I may have cracked the code. Found a way to sell doing the right thing. Discovered a method of persuasion in certain matters of fairness, conscience and the greater good.Like giving our fellow Americans a second chance.When morality-based arguments d...
Published: 05/26/18
Rays journal: Rays shut out by Orioles in opener

Rays journal: Rays shut out by Orioles in opener

By Joey JohnstonTimes CorrespondentST. PETERSBURG — Rays LHP Ryan Yarbrough deserved better Friday. But the offense didn't offer much, allowing the Orioles to escape with a 2-0 victory before an announced crowd of 11,354 at Tropicana Field."It ...
Updated: 7 hours ago
Rays trade closer Alex Colome, outfielder Denard Span to Mariners

Rays trade closer Alex Colome, outfielder Denard Span to Mariners

ST. PETERSBURG – In January, sure.In July, absolutely.But, now?And, once again, for someone who they hope helps in the future.The Rays made a shocking trade at a surprising time of year Friday, dealing All-Star closer Alex Colome and Tampa...
Updated: 7 hours ago
Steve Yzerman’s summer plans: Make the Lightning better

Steve Yzerman’s summer plans: Make the Lightning better

TAMPA — Captain Steven Stamkos said the Lightning's window for contending for a Stanley Cup championship is not closing."I think it's wide open," he said Thursday, one day after the Lightning lost Game 7 of the Eastern Conference final to the C...
Updated: 8 hours ago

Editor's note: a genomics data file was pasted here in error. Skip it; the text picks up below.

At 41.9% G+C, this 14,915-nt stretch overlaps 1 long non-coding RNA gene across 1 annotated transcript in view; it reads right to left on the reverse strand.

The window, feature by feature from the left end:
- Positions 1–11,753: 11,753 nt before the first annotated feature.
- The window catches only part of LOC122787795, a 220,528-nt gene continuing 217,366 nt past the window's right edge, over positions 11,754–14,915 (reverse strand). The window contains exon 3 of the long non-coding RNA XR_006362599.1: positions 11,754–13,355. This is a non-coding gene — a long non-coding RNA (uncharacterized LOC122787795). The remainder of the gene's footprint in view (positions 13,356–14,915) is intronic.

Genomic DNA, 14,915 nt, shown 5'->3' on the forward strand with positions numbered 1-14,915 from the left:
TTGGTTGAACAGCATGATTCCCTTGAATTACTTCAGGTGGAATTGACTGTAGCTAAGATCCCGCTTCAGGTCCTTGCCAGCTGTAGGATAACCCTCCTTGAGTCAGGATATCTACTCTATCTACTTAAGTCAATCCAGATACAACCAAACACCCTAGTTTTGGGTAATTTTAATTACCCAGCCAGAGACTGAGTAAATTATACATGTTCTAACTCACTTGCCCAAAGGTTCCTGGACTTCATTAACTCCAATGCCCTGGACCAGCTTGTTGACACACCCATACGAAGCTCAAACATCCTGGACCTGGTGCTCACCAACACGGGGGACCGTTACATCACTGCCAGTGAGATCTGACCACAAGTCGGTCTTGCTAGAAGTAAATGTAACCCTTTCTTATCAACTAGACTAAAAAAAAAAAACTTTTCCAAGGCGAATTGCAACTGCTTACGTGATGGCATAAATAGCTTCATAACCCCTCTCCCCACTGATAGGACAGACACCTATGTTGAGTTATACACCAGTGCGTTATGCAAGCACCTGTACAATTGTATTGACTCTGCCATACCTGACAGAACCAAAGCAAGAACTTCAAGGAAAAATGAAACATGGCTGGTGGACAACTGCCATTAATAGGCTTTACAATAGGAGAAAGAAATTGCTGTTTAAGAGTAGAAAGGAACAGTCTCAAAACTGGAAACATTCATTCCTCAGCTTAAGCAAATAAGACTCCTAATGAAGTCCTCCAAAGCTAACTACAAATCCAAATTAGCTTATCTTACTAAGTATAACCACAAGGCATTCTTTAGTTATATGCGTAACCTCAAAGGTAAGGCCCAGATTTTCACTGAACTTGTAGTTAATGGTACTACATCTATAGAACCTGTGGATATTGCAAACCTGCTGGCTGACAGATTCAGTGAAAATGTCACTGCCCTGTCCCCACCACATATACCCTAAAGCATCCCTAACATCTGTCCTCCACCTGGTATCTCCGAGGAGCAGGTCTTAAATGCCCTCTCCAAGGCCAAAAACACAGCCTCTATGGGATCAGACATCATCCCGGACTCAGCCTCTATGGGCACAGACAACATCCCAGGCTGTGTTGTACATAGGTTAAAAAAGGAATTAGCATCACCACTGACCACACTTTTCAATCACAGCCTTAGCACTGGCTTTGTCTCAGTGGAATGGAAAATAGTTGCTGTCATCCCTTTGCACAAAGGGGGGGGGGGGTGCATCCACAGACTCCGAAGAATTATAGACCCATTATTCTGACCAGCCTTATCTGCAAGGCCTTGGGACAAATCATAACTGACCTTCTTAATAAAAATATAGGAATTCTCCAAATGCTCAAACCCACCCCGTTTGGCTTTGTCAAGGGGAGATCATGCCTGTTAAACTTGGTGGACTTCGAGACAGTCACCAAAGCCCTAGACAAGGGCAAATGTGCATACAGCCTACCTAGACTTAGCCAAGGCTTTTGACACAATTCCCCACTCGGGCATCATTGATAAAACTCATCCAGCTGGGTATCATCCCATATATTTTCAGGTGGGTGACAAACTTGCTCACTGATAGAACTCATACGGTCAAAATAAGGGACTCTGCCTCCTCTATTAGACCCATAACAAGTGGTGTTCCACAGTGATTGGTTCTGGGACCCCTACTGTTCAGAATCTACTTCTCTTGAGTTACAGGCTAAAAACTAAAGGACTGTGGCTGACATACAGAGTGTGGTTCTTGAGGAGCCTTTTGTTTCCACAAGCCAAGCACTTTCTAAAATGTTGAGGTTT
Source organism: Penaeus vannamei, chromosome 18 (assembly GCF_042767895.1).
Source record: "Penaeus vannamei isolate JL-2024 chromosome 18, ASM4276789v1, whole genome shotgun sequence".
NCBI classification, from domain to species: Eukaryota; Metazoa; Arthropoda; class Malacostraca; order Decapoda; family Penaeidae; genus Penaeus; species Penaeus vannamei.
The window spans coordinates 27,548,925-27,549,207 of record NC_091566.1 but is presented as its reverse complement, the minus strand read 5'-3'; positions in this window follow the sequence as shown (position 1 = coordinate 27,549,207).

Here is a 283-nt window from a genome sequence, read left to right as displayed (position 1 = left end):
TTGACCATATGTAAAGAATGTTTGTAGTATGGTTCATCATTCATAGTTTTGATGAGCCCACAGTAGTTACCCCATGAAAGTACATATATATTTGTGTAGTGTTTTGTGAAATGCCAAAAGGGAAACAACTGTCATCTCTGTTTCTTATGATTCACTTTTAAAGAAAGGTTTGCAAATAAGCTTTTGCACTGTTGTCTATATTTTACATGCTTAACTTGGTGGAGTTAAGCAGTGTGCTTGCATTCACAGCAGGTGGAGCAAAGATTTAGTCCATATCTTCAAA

Editorial: Welcome Bayshore changes still can’t stop bad judgment

Editorial: Welcome Bayshore changes still can’t stop bad judgment

It’s human nature in following any tragedy to imagine: How could this have been prevented? On that score, the city of Tampa responded appropriately to the deaths this week of a mother and her toddler whom police say were hit by a teenage driver racin...
Updated: 8 hours ago
In federal trial, jury finds Hernando deputies’ actions justified

In federal trial, jury finds Hernando deputies’ actions justified

TAMPA — Michael Bratt told a story.He said that Hernando County sheriff’s deputies attacked him in his home early one morning eight years ago, beat him severely on his front lawn, and continued the assault as they took him to a hospital.But another s...
Updated: 8 hours ago
Police: Driver in fatal Bayshore faces new charge in child’s death

Police: Driver in fatal Bayshore faces new charge in child’s death

The 18-year-old who was arrested this week after police said he was racing when he fatally struck a young mother pushing her stroller across Bayshore Boulevard was back in jail on Friday night.Cameron Herrin, 18, was arrested on a second count of veh...
Updated: 8 hours ago
The Bucs’ influence inside the Vegas Golden Knights’ runaway success

The Bucs’ influence inside the Vegas Golden Knights’ runaway success

The Stanley Cup final begins Monday in the unlikeliest of places: a city new to major pro sports and suddenly the center of the hockey world, Las Vegas, whose Golden Knights could become the first first-year expansion team to win a championship.And t...
Updated: 9 hours ago
Did the NFL really need a national anthem policy?

Did the NFL really need a national anthem policy?

Before we even get going, let me be clear about something.This is not a column making an argument about whether or not NFL players should be able to kneel in protest during the national anthem.That topic has been debated repeatedly, loudly and passio...
Updated: 10 hours ago
Rays trade Alex Colome and Denard Span to Mariners for prospects

Rays trade Alex Colome and Denard Span to Mariners for prospects

The Rays made a major trade Friday afternoon, sending All-Star closer Alex Colome and OF Denard Span to the Mariners.The return is two minor-leaguers, RHP Andrew Moore and RHP Tommy Romero. The Rays also sent cash to the Mariners.Span, a Tampa produc...
Updated: 11 hours ago